As an RA, I’m always hearing a discussion about pets somewhere.
Pets are good! Pets are great! Lots of people have pets at home that they miss! It’s great to have pets at school because they relieve stress! Pets! Pets! Pets!
There are also a lot of petitions that go around with things like, “Sign this if you want to be able to keep a bunny in your room!” and other things of the furry nature.
Although I am a huge fan of pets and what they do for morale, especially now that winter is coming, I am not a fan of the furry pet petitions because I am the person that the furry pet rules are protecting.
I happen to be highly allergic to fur, and believe me, it’s not fun.
So many of my friends have dogs, cats, what have you. My extended family does. I go to Thanksgiving dinner at my uncle’s house and five minutes inside, their dog and two cats have congregated on me and my mother (who is also allergic) and we’re popping allergy pills, puffing inhalers, and our eyes turn red and puffy and itchy and we seriously struggle to breathe with allergy induced asthma.
The Life and Times of Emily, Struggling to Breathe at Family Gatherings Since 1991.
It’s a serious problem for me. My best friends tend to have dogs. The person that I dated for my first two years at Alma had four dogs and believe me, going to his house to visit his parents was torture. My RA staff always has one day a year when we go to a petting zoo and I tend to pet everything I can that’s soft and furry, but the rest of the day is just a big inhaler puffing fest and I have to make sure I don’t touch any part of my body without washing my hands.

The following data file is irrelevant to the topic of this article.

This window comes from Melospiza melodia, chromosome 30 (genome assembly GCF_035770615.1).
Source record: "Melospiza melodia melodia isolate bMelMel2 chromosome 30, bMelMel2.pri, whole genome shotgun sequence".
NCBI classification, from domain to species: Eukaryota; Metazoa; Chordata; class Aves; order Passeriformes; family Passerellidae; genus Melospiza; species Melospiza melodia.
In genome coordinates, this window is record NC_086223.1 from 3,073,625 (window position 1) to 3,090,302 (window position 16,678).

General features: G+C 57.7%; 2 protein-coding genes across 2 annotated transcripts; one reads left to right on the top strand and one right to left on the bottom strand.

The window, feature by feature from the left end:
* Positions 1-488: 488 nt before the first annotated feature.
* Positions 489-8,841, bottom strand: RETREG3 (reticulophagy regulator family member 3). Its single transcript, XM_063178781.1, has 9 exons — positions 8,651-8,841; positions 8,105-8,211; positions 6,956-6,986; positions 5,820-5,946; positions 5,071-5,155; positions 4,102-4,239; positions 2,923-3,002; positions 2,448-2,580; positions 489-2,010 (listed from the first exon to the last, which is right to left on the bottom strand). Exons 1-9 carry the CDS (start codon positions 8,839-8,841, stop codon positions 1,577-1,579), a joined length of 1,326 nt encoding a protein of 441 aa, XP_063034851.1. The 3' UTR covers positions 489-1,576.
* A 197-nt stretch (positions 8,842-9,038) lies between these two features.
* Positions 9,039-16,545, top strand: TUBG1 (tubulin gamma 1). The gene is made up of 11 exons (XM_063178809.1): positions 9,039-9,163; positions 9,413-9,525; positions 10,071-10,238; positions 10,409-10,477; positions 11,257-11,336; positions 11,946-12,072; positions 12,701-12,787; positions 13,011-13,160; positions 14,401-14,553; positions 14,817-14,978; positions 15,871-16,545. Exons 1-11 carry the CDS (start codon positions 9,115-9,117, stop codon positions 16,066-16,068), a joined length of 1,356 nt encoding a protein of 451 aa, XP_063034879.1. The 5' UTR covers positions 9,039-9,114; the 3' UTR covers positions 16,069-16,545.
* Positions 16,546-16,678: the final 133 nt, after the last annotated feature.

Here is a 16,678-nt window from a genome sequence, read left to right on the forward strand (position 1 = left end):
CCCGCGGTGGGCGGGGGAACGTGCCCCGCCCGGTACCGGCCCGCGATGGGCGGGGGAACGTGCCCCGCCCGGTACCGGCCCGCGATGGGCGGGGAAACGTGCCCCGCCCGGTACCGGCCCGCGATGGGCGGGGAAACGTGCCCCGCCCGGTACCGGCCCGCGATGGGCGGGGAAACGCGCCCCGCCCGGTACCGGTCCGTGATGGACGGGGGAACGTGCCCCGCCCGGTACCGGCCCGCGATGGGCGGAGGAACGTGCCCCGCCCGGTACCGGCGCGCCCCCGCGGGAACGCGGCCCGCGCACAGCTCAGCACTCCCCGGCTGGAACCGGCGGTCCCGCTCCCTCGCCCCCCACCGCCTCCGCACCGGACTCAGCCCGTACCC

This makes it hard for me to have a pet that I can snuggle with at home. My brother has a tarantula, but she’s not exactly snuggling material. My parents don’t need a cuddly pet to snuggle with to be happy with their lives as high school teachers. But sometimes I just need to snuggle with something. I have a lot of stuffed animals and pent up rage when the therapy dogs come to the library and I can’t love on them.
So I looked into getting a college approved pet.
College approved pets are generally as follows: lizards under ten inches, fish that stay in tanks (why wouldn’t they stay in tanks?), turtles, tortoises, and probably hermit crabs.
What’s not approved? Tarantulas. Snakes. BIG lizards. Birds. And of course, anything with fur. (Unless it’s a certified therapy animal. Those are okay. Just make sure you’ve gone through all the therapy certification… stuff.)
So what did that leave me with? I’d already had two fish, Gabberdine and Starship Cruiser, both who had tragically died during the spring term to home move in May, and they had broken my heart. I legitimately cried when I flushed them down the toilet and my mom went around saying to people, “Be nice to Emily, her fish died today.”
So this year, after being fishless for nearly a year and needing a pet, I went to the pet store in Mount Pleasant and got myself a baby bearded dragon, who will keep me company for ten years. I named him Hamlet because, you know, I’m an English major and who hasn’t heard of Hamlet?
This is Hamlet. He’s under the ten inch regulation. In a year he’ll be really fat and two feet long and sit on the couch and watch Netflix with me while I’m crying my way through graduate school.
I suppose I’m writing about pets this week because as a slowly dying senior, I’m realizing how important pets are for your wellbeing while you’re at school. But it’s also important that our pets follow the college policy, no matter how stupid you think it is.
Because, you know, there are people like me that could actually die if you harbor a bunny in your room. (I mean, I probably won’t die. But asthma attacks are not fun and I enjoy having both of my eyes working, having a clear nose, and being able to breathe properly. I feel like most of us enjoy these things.)
If you have a cool campus approved pet, let me know. It can hang out with Hamlet. When I play him indie music he dances.